Economists, diplomats and business figures were scrambling on Thursday to quantify the effect of Washington’s decision to deem Hong Kong “no longer autonomous” from China, with many gaming out the “nuclear option”, in which the United States revokes the city’s special trading status.
Former White House officials said that the most likely immediate scenario is that US President Donald Trump approves a “variety” of sanctions, potentially on both Chinese and Hong Kong officials, by the end of the week in response to China’s national security law for Hong Kong.
However, “the nuclear option is certainly on the table”, said a former senior Trump administration official, which would see Hong Kong’s status as a region apart from the rest of China removed at a later date, leaving the city vulnerable to trade war tariffs, technological export controls, visa and travel restrictions and greater financial sector scrutiny.
“Coming out and decertifying Hong Kong’s autonomy is not the hard decision,” said Evan Medeiros, who served as former president Barack Obama’s top adviser on the Asia-Pacific and who confirmed that he would have done the same. “The hard work comes now, which is how you implement it.”
Hong Kong cannot be replicated, the unique density of professionals, the transparency of the system, the rule of law, the kind of debate possibilities, the openness ... many of us it’s being challenged right now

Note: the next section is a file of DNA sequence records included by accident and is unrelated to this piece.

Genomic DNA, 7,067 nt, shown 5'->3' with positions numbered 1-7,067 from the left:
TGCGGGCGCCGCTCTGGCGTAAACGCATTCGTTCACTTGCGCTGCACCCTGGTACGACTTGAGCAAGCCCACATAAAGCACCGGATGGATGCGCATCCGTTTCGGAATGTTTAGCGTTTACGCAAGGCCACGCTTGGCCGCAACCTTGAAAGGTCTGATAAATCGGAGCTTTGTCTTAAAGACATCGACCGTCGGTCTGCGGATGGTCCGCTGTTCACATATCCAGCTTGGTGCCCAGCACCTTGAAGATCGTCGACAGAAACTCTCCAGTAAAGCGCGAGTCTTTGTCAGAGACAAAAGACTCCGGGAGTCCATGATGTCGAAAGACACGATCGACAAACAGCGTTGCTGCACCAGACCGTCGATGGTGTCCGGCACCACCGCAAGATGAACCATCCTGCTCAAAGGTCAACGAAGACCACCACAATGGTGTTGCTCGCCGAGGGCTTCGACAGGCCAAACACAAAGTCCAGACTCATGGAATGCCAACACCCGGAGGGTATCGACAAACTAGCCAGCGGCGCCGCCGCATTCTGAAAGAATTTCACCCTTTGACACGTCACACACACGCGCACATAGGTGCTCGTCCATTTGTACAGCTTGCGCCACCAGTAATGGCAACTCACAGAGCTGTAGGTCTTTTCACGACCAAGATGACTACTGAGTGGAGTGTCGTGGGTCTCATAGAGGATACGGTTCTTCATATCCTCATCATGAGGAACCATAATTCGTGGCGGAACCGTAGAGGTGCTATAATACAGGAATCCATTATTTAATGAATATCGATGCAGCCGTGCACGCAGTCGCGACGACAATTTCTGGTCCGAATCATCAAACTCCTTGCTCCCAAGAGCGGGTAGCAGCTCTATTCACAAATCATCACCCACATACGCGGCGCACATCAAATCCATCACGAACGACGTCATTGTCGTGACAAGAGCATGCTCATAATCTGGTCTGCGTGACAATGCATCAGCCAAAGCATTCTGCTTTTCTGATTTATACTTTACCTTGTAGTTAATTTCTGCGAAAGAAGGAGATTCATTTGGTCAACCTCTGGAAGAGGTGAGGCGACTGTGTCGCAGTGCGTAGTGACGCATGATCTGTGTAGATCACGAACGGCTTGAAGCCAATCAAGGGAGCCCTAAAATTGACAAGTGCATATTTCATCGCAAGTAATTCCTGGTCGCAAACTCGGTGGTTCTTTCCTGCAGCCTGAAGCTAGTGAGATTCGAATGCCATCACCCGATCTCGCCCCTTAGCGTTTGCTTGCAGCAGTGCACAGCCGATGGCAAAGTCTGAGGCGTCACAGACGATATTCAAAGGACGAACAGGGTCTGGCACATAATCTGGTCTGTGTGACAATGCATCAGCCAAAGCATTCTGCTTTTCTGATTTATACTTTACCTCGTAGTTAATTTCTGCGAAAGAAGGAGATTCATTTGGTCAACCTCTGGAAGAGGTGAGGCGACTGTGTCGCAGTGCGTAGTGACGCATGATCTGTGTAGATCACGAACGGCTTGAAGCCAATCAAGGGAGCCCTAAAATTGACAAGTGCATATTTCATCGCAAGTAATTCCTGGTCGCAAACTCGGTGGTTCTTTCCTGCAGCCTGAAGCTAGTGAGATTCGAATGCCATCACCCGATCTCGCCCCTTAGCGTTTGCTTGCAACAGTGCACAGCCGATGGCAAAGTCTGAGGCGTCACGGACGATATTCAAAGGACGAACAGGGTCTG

Should Trump go gung-ho on China, there would be no direct change to Hong Kong’s international status. It would remain a member of the World Trade Organisation (WTO) and the Asia-Pacific Economic Cooperation group. The direct economic impact would be sharp, but short-term, analysts said.
But in the long run it will be a huge blow to Hong Kong’s image as an international commercial centre – even as a gateway to China.
“I guess the significance of Hong Kong is eroding and when I go to see the members in Shenzhen and Guangzhou and listen to discussion about the Greater Bay Area, it is pretty much one story, as if Hong Kong is insignificant,” said Joerg Wuttke, president of the European Union Chamber of Commerce for China in Beijing.
“Hong Kong cannot be replicated, the unique density of professionals, the transparency of the system, the rule of law, the kind of debate possibilities, the openness. They’re definitely important for developing business in China, for many of us it’s being challenged right now,” Wuttke said.
One international consular official in the city said that had they been aware of how disruptive the past few years would have been for business, they would have bypassed Hong Kong and opened a consulate branch in Guangzhou instead. “In this regard, the national security law and the US response will be a continuation of what has been going on since last year,” he said.
A consultant who advised Facebook on finding a data centre site in Asia in 2018 said that at the time Hong Kong ticked all the right boxes in technical terms, but the tech giant was worried about how the data centre would be regulated in the future, so the company chose Singapore instead.